I'm writing a skit but I need a counter for bowls of ramen. ひとつ ふたつ somehow sounds weird. Is there a counter for bowls?


Quote from 数え方の辞典 (which I have introduced here before):




  • I take it 玉 would mostly be used in the sense of 替え玉{かえだま}?
    – nkjt
    Mar 24 '13 at 12:20
  • @nkjt うどん[玉]{たま}にも「うどん[2玉]{ふたたま}買ってきて~」とかいいます。 fujimuraya.com/shopping/shop/udon/image/m0100l.jpg ←普通、これ位の大きさのが[1玉]{ひとたま}。ゆでてある「和そば」や、焼きそば・ラーメン用のゆで麺も、よく「玉」で数えます
    – user1016
    May 13 '13 at 19:57
  • A very misleading answer for most J-leaners. One would need a near-native level proficiency to make use of it. Oct 18 '13 at 2:51
  • @TokyoNagoya どう、どう・・・。(← I mean, "Easy", not "How")
    – user1016
    Oct 18 '13 at 10:44
  • 1
    まあ、OPがコンテクストを提示してないし、レストラン/ラーメン屋での会話だとも書いてないし・・・「一日にラーメン3杯食えます」って言ってるかもしれないし・・しょうがないよね~汗 ^^;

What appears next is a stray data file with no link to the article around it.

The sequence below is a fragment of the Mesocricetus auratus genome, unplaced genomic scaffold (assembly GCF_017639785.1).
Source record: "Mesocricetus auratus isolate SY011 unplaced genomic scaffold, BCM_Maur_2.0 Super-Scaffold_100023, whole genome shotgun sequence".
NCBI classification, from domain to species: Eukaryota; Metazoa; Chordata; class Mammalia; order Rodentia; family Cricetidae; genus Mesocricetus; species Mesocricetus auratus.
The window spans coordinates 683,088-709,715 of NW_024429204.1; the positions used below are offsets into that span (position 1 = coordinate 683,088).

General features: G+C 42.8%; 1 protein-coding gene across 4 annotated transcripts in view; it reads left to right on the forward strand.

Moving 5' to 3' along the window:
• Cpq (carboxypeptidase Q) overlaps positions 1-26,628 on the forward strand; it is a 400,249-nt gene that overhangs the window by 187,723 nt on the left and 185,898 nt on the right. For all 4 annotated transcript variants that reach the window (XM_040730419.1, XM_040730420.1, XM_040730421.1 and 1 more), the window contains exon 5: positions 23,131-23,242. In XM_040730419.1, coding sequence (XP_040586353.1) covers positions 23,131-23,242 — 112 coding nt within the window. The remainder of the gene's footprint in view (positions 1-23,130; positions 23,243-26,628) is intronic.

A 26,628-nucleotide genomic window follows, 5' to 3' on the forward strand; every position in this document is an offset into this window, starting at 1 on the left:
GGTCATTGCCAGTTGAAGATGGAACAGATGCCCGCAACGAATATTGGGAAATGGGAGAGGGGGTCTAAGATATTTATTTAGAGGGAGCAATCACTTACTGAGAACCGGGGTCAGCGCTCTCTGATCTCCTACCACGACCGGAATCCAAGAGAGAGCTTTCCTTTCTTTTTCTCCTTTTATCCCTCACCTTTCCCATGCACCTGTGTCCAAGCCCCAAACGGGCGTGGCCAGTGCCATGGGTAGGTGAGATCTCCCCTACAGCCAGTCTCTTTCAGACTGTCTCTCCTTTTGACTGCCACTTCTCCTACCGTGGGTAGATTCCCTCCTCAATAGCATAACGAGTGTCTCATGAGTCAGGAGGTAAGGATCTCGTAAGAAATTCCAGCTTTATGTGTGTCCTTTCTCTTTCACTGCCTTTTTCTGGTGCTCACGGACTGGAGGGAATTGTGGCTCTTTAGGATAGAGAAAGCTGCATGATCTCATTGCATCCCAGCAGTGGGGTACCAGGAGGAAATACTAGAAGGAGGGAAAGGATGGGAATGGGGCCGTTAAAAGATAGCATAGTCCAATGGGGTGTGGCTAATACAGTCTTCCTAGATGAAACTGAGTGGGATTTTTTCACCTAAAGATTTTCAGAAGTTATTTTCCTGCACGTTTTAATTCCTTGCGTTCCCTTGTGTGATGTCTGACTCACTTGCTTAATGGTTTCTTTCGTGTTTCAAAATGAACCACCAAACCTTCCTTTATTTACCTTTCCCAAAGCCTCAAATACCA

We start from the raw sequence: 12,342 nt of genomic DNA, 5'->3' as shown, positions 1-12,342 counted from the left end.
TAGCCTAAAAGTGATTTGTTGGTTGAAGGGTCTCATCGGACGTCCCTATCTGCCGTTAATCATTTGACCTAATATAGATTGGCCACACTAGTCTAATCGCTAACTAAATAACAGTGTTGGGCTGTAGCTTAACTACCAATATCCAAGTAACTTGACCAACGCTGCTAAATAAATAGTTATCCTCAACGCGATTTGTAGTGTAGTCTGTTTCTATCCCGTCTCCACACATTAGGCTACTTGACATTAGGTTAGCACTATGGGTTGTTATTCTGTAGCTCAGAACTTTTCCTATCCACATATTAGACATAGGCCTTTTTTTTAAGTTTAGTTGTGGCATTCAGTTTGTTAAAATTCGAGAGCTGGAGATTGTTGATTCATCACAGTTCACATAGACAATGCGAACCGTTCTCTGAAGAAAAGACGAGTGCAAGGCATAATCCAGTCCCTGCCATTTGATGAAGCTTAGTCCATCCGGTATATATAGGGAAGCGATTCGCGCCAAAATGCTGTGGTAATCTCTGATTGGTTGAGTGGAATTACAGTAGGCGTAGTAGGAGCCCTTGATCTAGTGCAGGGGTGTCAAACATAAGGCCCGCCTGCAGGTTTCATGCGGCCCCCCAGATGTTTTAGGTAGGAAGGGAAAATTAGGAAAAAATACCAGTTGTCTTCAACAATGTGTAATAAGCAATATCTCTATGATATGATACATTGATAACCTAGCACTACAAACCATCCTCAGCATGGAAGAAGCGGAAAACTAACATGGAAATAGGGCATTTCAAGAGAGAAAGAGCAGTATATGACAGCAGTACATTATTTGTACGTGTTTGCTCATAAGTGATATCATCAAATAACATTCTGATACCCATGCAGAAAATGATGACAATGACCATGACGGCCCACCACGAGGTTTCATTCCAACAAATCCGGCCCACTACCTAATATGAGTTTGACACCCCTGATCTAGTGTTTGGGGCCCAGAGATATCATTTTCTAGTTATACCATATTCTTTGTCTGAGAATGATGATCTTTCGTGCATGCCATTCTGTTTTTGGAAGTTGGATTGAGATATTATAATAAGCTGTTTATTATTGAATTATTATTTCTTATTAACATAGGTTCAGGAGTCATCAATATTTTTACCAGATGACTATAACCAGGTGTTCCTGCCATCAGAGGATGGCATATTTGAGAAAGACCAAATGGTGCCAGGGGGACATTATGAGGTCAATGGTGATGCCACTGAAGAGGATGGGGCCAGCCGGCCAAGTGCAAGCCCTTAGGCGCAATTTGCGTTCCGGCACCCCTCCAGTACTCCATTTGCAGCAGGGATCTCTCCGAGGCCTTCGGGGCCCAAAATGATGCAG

– user1016
    Oct 18 '13 at 11:03

How significant is it when a Japanese learner says a word or phrase sounds weird? ひとつ、ふたつ、みっつ, etc. is by far the most often used way of ordering ramen in a restaurant.

玉 is the counter for the noodle part of a ramen, not for the entire bowl of ramen with noodles, soup, toppings, etc.

杯 is the counter for the whole thing --- noodles, soup and toppings. Some people use this counter for ordering ramen but it is much less common to do so than to use ひとつ、ふたつ、みっつ.

丁 is the counter almost exclusively used by the waiter/waitress to tell the kitchen how many ramen has just been ordered.

本 is almost irrelevant to the original question because it is only used to count the strands of noodle.  

  • 1
    Come to think of it... we use ひとつ、ふたつ、みっつ when ordering coffee, udon, yakisoba, sushi, cheeseburger, french fries and... just about anything! (...except kushi-age and yakitori, maybe?)
    – user1016
    Oct 18 '13 at 4:03
  • 8
    “How significant is it when a Japanese learner says a word or phrase sounds weird?” What is this sentence supposed to mean? It sounds a little insulting. Oct 18 '13 at 10:22
  • @Tokyo どう、どう・・・
    – user1016
    Oct 18 '13 at 10:45

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